Higher channels

September 18, 1998

In a new weekly column, John Davies selects radio and television programmes of use to THES readers. (All times pm unless stated.)

Pick of the week

Cold War (Saturday 8.10 BBC2). Jeremy Isaacs was once a television documentary-maker, and among his credits is ITV's 1974 World at War series. And now this, a 24-part series that surveys the conflict between the West and the Soviet bloc.

Also this week:

FRIDAY September 18

Avalanche (8.0 National Geographic Channel). Avalanches and how scientists try to predict them.

SATURDAY September 19

A History of War and Peace in Four Menus (2.30 Radio 4). The third of four programmes blending history and food. The marriage of Henry V to Katherine of Valois (1420) is discussed, and a Lenten fish dish of the period is created.

Biography: Julius Caesar (7.0 History Channel). The script is overfond of words such as "incredibly", but Mark Hassall of the Institute of Archaeology and three Oxford dons - Miriam Griffin, Christopher Pelling and Andrew Lintott - add gravitas.

The Glory of the Geeks (8.0 C4) US web columnist Bob Cringely's sequel to The Revenge of the Nerds. A useful oral history of computer networking and the developments that led to the Internet's foundation.

SUNDAY September 20

Portillo's Progress (8.0 C4). The former Conservative minister "goes on a quest for a new political agenda for his party". First of three.

The Nazis - A Warning from History (9.0 BBC2). Repeat for history of the rise of Hitlerism, which won 1997 Bafta best factual series award.

The Private Life of Plants (8.0 UK Horizons). David Attenborough's BBC series gets a cable/satellite rerun, daily until Friday.

MONDAY September 21

Local Heroes: The Netherlands (8.0 BBC2). Adam Hart-Davis's series on inventors reaches the Netherlands and finds "heroes" such as Willebrord Snell, who used triangulation to map his country.

Postscript (10.10 Radio 3). Five writers "as yet little known to the British audience". Tonight, Azouz Begag of France. Chang Ta Chun of Taiwan (Tuesday); Russian feminist Ludmilla Ulitskaya (Wednesday); Saudi dissident Abdelrahman Munif (Thursday); and Nicholas Papandreou of Greece (Friday).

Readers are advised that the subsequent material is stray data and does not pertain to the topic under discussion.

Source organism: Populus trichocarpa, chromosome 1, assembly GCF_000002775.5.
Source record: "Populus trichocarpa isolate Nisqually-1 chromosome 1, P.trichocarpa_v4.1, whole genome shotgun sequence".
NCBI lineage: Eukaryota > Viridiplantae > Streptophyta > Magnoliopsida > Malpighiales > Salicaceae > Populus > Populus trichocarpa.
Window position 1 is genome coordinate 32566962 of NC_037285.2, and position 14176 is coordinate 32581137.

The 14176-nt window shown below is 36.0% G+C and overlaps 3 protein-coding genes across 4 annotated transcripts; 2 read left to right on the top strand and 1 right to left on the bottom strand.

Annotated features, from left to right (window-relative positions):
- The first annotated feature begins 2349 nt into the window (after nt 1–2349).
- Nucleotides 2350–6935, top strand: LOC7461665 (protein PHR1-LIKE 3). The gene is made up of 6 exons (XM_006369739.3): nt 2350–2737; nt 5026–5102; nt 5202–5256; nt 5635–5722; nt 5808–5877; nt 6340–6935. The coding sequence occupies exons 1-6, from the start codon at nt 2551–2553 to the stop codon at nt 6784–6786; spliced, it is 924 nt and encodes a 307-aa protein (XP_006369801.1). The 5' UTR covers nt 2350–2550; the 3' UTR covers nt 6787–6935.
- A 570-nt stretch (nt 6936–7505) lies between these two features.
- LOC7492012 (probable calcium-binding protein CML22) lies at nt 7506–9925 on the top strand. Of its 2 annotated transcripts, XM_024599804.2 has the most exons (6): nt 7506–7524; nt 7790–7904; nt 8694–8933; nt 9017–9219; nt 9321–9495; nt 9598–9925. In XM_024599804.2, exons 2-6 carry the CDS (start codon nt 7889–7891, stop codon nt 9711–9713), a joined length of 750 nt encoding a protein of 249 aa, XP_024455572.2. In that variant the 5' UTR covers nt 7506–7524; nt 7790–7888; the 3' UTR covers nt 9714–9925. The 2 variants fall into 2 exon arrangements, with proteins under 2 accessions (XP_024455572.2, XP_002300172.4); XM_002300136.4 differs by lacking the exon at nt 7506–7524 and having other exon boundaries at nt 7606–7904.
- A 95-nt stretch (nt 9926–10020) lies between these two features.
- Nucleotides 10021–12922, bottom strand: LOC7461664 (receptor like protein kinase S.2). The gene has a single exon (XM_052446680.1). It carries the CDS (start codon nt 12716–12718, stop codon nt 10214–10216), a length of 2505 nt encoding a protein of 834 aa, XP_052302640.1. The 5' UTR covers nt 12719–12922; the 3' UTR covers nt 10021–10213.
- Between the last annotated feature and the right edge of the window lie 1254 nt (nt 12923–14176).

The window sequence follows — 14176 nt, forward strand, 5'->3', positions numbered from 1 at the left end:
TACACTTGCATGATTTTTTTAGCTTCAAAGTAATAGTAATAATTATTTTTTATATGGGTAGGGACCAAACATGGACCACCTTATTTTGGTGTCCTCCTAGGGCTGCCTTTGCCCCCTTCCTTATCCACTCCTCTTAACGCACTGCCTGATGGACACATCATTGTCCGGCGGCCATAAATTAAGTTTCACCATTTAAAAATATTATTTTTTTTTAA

Raiders of the Human Body (11.20 BBC2, also Tuesday and Wednesday). The bizarre exploits of pioneering anatomists begins with a 17th-century Sicilian priest and his secret experiments in dissection.

TUESDAY September 22

Equinox: Killer Earth (9.0 C4). Why did dinosaurs die out? Concentrates on the evidence for enormous "flood basalt" eruptions and their effects.

Turn on, Turn off - Drugs that Changed the World (9.02 Radio 4). Pharmacology professor Susan Greenfield examines drugs' physical effects and social consequences. This week: painkillers.

WEDNESDAY September 23

Tomorrow's World (7.30 BBC1). Includes second report from Frenchay Hospital, Bristol, on "groundbreaking" operation by neurosurgeon Steven Gill.

University Challenge (8.0 BBC2). Selwyn, Cambridge, versus Harris Manchester, Oxford.

Isambard's Bastards (9.02 Radio 4). Series about British engineering. This week: why the UK is strong in intermediate technology and precision engineering and what this reveals about our education system.

THURSDAY September 24

The Material World (4.30 Radio 4) focuses on anaesthetics, with Leeds University's Dr Bill Winlow.

Weather Wise (9.02 Radio 4). Series on weather science starts with the British climate, and includes Anthony Illingworth of Reading University.

Night Waves (10.45 Radio 3) Debate on the value of university education.

Brainspotting (2am C4). Repeat of series in which Ken Campbell considers consciousness and related mysteries. Part two of three, with artificial intelligence guru Marvin Minsky, physicist Peter Coveney and philosophers John Searle and Galen Strawson.

Comments to John Davies at Daviesesaol.com

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